By Shefali Luthra and Chaseedaw Giles
November 14, 2019
In one picture, Hannah — or, as her 133,000 Instagram followers know her, @__justpeachyy — reclines in a car, her blue vape accenting the matching tattoo ink on her arms. Her curls are messy by design, and eyes heavily lined. (The post has more than 1,300 likes.)
In another, she gazes at the camera, her hair brushing against her right eye, her blouse slightly unzipped. You swipe left to see the vape juice she’s using today: a mix of strawberry custard, sugar cookie and vanilla custard, paired with, this time, a black device (2,994 likes as of Nov. 2).
As Washington scrambles to crack down on the nascent vaping industry — particularly how it courts young users — so-called influencers, like Hannah, whose online personas exist in a haze of glamour and celebrity, are exposing critical gaps in how government officials regulate the marketing of electronic cigarettes. (Hannah did not respond to requests for an interview.)…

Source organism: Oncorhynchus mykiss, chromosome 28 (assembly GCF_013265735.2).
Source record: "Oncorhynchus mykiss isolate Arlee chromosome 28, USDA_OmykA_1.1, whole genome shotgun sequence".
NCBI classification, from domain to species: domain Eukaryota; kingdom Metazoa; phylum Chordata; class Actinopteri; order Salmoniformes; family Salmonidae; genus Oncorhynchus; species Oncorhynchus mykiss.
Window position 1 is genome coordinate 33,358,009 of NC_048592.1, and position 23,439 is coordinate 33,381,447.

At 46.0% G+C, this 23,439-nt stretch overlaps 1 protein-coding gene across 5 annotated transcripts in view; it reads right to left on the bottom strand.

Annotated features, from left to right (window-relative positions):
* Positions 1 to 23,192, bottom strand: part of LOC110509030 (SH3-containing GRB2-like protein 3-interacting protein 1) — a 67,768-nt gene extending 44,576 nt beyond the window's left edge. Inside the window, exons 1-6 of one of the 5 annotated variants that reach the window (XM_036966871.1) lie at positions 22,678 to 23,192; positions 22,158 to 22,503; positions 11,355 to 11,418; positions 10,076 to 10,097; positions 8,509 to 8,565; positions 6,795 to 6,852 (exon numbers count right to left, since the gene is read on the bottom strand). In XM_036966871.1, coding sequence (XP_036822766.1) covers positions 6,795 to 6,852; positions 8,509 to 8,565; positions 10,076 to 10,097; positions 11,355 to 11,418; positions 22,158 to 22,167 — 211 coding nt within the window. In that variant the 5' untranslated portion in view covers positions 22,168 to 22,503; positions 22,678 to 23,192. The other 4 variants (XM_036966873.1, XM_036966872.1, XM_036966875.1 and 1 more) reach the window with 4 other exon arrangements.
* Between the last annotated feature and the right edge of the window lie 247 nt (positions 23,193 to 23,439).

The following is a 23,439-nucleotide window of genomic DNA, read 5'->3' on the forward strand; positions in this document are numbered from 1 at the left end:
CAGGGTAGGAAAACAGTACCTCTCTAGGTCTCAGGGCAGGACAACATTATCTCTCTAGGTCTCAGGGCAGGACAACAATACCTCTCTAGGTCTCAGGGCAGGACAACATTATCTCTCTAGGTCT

…”It’s been kind of a free-for-all on social media with vaping companies,” said Linnea Laestadius, an associate professor of health policy at the University of Wisconsin, who studies e-cig marketing. “Nobody’s really touched it yet.”